• By contrast, the use of CRISPR-Cas9 and other gene editing technologies in somatic cells is uncontroversial. Indeed they have already been used to treat human disease on a small number of exceptional and/or life-threatening cases.


A sperm and egg cell. Carrying out gene editing in germline cells is currently illegal in the UK. Image credit: Shutterstock


What’s the future of CRISPR-Cas9?


  • It is likely to be many years before CRISPR-Cas9 is used routinely in humans.
  • Much research is still focusing on its use in animal models or isolated human cells, with the aim to eventually use the technology to routinely treat diseases in humans.
  • There is a lot of work focusing on eliminating ‘off-target’ effects, where the CRISPR-Cas9 system cuts at a different gene to the one that was intended to be edited.


Better targeting of CRISPR-Cas9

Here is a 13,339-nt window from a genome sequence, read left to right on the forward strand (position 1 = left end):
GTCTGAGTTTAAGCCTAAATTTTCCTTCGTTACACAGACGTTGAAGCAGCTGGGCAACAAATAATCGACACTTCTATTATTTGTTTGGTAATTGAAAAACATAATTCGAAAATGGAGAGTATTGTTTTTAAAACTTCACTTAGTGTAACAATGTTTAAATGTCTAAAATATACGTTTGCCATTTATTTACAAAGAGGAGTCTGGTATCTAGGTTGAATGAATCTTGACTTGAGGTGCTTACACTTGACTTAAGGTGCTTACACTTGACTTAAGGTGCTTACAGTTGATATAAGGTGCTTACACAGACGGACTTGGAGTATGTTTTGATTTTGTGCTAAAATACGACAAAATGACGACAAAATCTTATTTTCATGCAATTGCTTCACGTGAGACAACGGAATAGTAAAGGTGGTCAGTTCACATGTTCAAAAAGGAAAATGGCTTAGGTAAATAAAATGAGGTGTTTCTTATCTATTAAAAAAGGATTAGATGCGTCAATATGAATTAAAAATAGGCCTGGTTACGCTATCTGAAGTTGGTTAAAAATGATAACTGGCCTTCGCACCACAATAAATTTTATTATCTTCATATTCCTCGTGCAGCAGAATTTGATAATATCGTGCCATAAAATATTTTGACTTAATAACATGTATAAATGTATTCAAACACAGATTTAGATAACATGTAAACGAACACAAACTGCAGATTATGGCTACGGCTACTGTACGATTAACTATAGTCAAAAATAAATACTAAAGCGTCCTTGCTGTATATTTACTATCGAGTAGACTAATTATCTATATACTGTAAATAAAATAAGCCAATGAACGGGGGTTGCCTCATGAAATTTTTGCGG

• In most cases the guide RNA consists of a specific sequence of 20 bases. These are complementary to the target sequence in the gene to be edited. However, not all 20 bases need to match for the guide RNA to be able to bind.
  • The problem with this is that a sequence with, for example, 19 of the 20 complementary bases may exist somewhere completely different in the genome. This means there is potential for the guide RNA to bind there instead of or as well as at the target sequence.
  • The Cas9 enzyme will then cut at the wrong site and end up introducing a mutation in the wrong location. While this mutation may not matter at all to the individual, it could affect a crucial gene or another important part of the genome.
  • Scientists are keen to find a way to ensure that the CRISPR-Cas9 binds and cuts accurately. Two ways this may be achieved are through:
    • the design of better, more specific guide RNAs using our knowledge of the DNA sequence of the genome and the ‘off-target’ behaviour of different versions of the Cas9-gRNA complex.
    • the use of a Cas9 enzyme that will only cut a single strand of the target DNA rather than the double strand. This means that two Cas9 enzymes and two guide RNAs have to be in the same place for the cut to be made. This reduces the probability of the cut being made in the wrong place.

How can CRISPR technologies help us in the lab?